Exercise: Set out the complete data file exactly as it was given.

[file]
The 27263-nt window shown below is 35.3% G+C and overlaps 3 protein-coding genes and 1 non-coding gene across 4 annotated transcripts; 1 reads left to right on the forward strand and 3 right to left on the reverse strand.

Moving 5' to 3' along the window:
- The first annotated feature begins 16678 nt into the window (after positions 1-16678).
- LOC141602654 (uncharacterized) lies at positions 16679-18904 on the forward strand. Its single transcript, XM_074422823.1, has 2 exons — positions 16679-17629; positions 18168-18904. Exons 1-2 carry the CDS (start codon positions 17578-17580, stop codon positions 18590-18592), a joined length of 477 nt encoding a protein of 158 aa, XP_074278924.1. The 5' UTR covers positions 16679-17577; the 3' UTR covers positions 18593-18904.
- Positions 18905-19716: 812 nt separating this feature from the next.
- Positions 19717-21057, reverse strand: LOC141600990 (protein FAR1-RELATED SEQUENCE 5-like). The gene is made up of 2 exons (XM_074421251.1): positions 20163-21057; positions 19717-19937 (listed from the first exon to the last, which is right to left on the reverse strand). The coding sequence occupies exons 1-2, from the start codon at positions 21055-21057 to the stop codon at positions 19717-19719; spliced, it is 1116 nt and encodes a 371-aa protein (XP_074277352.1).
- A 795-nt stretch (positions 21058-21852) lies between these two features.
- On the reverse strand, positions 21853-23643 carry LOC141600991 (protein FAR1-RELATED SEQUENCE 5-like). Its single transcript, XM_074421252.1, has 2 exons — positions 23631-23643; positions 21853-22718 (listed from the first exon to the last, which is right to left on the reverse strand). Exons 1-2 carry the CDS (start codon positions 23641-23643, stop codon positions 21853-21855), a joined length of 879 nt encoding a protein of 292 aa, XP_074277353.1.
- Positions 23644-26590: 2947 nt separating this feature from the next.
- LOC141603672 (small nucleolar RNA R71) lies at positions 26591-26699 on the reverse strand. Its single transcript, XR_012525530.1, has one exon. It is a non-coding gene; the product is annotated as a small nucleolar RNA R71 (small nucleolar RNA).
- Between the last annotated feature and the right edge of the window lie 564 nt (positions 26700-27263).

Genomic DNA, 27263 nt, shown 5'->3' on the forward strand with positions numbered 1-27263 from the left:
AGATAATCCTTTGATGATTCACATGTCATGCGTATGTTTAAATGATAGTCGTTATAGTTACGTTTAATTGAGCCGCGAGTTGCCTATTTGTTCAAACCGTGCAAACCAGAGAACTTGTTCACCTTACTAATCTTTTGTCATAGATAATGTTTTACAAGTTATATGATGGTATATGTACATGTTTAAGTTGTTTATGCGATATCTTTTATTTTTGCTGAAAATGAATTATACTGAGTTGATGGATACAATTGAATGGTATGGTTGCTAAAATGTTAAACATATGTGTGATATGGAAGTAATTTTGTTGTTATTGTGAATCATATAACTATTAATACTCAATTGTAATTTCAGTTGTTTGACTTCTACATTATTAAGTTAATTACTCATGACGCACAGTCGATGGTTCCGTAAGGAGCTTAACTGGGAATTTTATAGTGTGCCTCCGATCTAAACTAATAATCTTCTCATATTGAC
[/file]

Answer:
The 27263-nt window shown below is 35.3% G+C and overlaps 3 protein-coding genes and 1 non-coding gene across 4 annotated transcripts; 1 reads left to right on the forward strand and 3 right to left on the reverse strand.

Moving 5' to 3' along the window:
- The first annotated feature begins 16678 nt into the window (after positions 1-16678).
- LOC141602654 (uncharacterized) lies at positions 16679-18904 on the forward strand. Its single transcript, XM_074422823.1, has 2 exons — positions 16679-17629; positions 18168-18904. Exons 1-2 carry the CDS (start codon positions 17578-17580, stop codon positions 18590-18592), a joined length of 477 nt encoding a protein of 158 aa, XP_074278924.1. The 5' UTR covers positions 16679-17577; the 3' UTR covers positions 18593-18904.
- Positions 18905-19716: 812 nt separating this feature from the next.
- Positions 19717-21057, reverse strand: LOC141600990 (protein FAR1-RELATED SEQUENCE 5-like). The gene is made up of 2 exons (XM_074421251.1): positions 20163-21057; positions 19717-19937 (listed from the first exon to the last, which is right to left on the reverse strand). The coding sequence occupies exons 1-2, from the start codon at positions 21055-21057 to the stop codon at positions 19717-19719; spliced, it is 1116 nt and encodes a 371-aa protein (XP_074277352.1).
- A 795-nt stretch (positions 21058-21852) lies between these two features.
- On the reverse strand, positions 21853-23643 carry LOC141600991 (protein FAR1-RELATED SEQUENCE 5-like). Its single transcript, XM_074421252.1, has 2 exons — positions 23631-23643; positions 21853-22718 (listed from the first exon to the last, which is right to left on the reverse strand). Exons 1-2 carry the CDS (start codon positions 23641-23643, stop codon positions 21853-21855), a joined length of 879 nt encoding a protein of 292 aa, XP_074277353.1.
- Positions 23644-26590: 2947 nt separating this feature from the next.
- LOC141603672 (small nucleolar RNA R71) lies at positions 26591-26699 on the reverse strand. Its single transcript, XR_012525530.1, has one exon. It is a non-coding gene; the product is annotated as a small nucleolar RNA R71 (small nucleolar RNA).
- Between the last annotated feature and the right edge of the window lie 564 nt (positions 26700-27263).

Genomic DNA, 27263 nt, shown 5'->3' on the forward strand with positions numbered 1-27263 from the left:
AGATAATCCTTTGATGATTCACATGTCATGCGTATGTTTAAATGATAGTCGTTATAGTTACGTTTAATTGAGCCGCGAGTTGCCTATTTGTTCAAACCGTGCAAACCAGAGAACTTGTTCACCTTACTAATCTTTTGTCATAGATAATGTTTTACAAGTTATATGATGGTATATGTACATGTTTAAGTTGTTTATGCGATATCTTTTATTTTTGCTGAAAATGAATTATACTGAGTTGATGGATACAATTGAATGGTATGGTTGCTAAAATGTTAAACATATGTGTGATATGGAAGTAATTTTGTTGTTATTGTGAATCATATAACTATTAATACTCAATTGTAATTTCAGTTGTTTGACTTCTACATTATTAAGTTAATTACTCATGACGCACAGTCGATGGTTCCGTAAGGAGCTTAACTGGGAATTTTATAGTGTGCCTCCGATCTAAACTAATAATCTTCTCATATTGAC